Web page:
Henry James (1843-1916)
Third important non-dramatic subject of the novel is how Lambert Strether fell victims to his own erotic impulses and stunted emotionality.
Lambert Strether had been firmly convinced that the relationship between Madame de Vionnet and Chad Newson is 'virtuous attachment'. Influenced by the ideal aspect of the virtuous attachment, Lambert Stretcher began to put Madame de Vionnet on the pedestal. He (Strether) was influenced by the highly idealistic charm and elegance of Madame de Vionnet. Instead, he was also mesmerized by the tantalizing beauty of Parisian life and culture. The aesthetic facet of Parisian life and the highly refined culture in Paris put Strether in an enthralling spell. He spiritually yielded to the ideal charm and uncontaminated beauty of Madame de Vionnet. He instead of persuading Chad Newson to return to America, ironically surrenders to the magnetic charm of the Parisian life. He too decided to stay in Paris. At this moment Lambert Strether admitted that what he has conceived about Chad-Vionnet relationship is true. Furthermore Strether realized that subjectivity is consistent and coherent. The Self is always whole. Strether continued to believe that the truth derived from the mode of perceptivity is always correct. Along with Lambert Strether's growing acquaintance, with Madame de Vionnet and Chad Newsom, Lambert Strether happened to keep his belief in these categories unconsciously: the wholeness of self, the consistency and coherence of subjectivity, the absolute accuracy of perceptivity, and Stability of conception formed through perception.
When Lambert Strether knew about the naked reality regarding to the relationship between Madame de Vionnet and Chad Newsome, his illusion shattered. His former conception about the virtuous relationship between Chad and Vionnet underwent drastic change. Previously, he had held that the attachment between Chad and Madame de Vionnet was virtuous and purely moralistic. When he happened to see them enjoying boating in a village outside Paris, he was shocked. He was profoundly shocked to know the fact that the so-called virtuous attachment between Chad and Madame de Vionnet was an immoral liaison. At this moment Strether happened to distinguish that there is a decided gulf between the appearance and reality. Appearance cannot keep the truth within its territory. The form of appearance cannot accommodate the content of truth. The nature of truth is always beyond the compass of perceptivity. Subjectivity is always incoherent. Madame de Vionnet's real subjectivity and her 'self' were incoherent. Even Strether knew that his subjectivity is incoherent. No self is whole. The Self is always fragmented. It is an illusion to believe that the self is whole and complete.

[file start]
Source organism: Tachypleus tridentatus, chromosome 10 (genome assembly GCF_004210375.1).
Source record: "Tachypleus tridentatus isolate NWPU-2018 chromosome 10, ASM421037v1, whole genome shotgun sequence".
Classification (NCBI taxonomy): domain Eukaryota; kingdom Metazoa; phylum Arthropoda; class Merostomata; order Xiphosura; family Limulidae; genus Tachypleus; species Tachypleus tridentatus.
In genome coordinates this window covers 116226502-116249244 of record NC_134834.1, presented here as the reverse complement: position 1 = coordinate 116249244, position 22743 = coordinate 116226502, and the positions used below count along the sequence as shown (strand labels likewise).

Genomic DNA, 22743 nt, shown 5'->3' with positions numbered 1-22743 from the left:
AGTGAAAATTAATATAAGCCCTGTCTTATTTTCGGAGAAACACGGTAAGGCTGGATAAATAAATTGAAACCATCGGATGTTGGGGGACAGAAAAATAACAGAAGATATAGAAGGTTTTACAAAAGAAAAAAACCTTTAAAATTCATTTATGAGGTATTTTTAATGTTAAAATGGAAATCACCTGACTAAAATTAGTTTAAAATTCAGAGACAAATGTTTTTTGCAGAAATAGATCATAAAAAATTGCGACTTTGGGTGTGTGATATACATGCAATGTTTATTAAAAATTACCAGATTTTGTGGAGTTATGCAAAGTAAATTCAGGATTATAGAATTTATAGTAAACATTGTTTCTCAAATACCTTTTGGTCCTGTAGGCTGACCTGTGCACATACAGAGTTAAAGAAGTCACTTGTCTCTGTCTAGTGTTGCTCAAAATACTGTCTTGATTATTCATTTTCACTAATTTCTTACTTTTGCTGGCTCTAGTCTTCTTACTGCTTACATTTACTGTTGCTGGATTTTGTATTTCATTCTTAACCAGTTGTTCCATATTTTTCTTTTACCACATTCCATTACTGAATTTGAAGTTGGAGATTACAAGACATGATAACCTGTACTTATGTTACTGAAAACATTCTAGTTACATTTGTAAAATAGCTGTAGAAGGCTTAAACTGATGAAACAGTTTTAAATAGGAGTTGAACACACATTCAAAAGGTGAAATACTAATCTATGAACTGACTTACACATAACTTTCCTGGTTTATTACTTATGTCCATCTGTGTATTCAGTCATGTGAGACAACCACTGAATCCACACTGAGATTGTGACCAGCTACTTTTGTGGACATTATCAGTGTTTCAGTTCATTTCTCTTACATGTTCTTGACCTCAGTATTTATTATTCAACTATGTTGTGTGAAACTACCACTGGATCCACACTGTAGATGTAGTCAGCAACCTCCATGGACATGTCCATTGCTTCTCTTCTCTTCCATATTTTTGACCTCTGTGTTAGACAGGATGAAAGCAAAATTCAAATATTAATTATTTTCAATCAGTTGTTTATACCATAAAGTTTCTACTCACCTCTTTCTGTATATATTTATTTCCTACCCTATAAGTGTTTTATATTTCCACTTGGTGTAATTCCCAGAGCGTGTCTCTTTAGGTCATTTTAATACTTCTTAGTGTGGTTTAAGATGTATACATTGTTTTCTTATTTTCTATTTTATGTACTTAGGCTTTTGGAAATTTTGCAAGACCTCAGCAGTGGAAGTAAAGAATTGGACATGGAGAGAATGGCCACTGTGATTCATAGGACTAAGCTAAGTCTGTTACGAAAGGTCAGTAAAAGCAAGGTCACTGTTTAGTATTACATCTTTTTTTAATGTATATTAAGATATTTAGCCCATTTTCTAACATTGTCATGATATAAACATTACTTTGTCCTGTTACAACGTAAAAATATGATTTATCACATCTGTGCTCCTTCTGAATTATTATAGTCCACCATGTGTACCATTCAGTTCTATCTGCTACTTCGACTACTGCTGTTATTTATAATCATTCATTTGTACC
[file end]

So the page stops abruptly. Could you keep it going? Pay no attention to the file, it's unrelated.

Having known that even Parisian life has been suffering from certain limitations, Strether learnt to recognize the limitations of his own self. Hence this novel deals with the non-dramatic subjects like the incoherence of self and subjectivity and crisis in male perceptivity. Apart from this non-dramatic subjects, The Ambassadors deals with the psychoanalytical subjects like erotic impulses. It is said that Lambert Strether fell in an ideal love with Madame de Vionnet when he saw her for the first time in his life. He subjected his erotic impulses to the process of sublimation. But his process of sublimation no longer functioned in a psychologically healthy way. Consequently, he fell victims to his own desublimated erotic impulses. This aspect of the central thematic concern helps the reader to rush to the conclusion that the novel The Ambassadors primarily deals with the non-dramatic subject.
Excluding all these psychoanalytical striking subjects, even the problem of expatriation, which the novel talks extensively throughout the novel is a kind of non-dramatic subjects. Hence, here is every reason to agree with the thesis that The Ambassadors, doubtless, deals with an entirely; non-dramatic subjects.
Introduction of The Ambassadors
Strategy in James's The Ambassadors
The Narrative Technique in The Ambassadors
Center of Consciousness in The Ambassadors
Juxtaposition of Continental and American Culture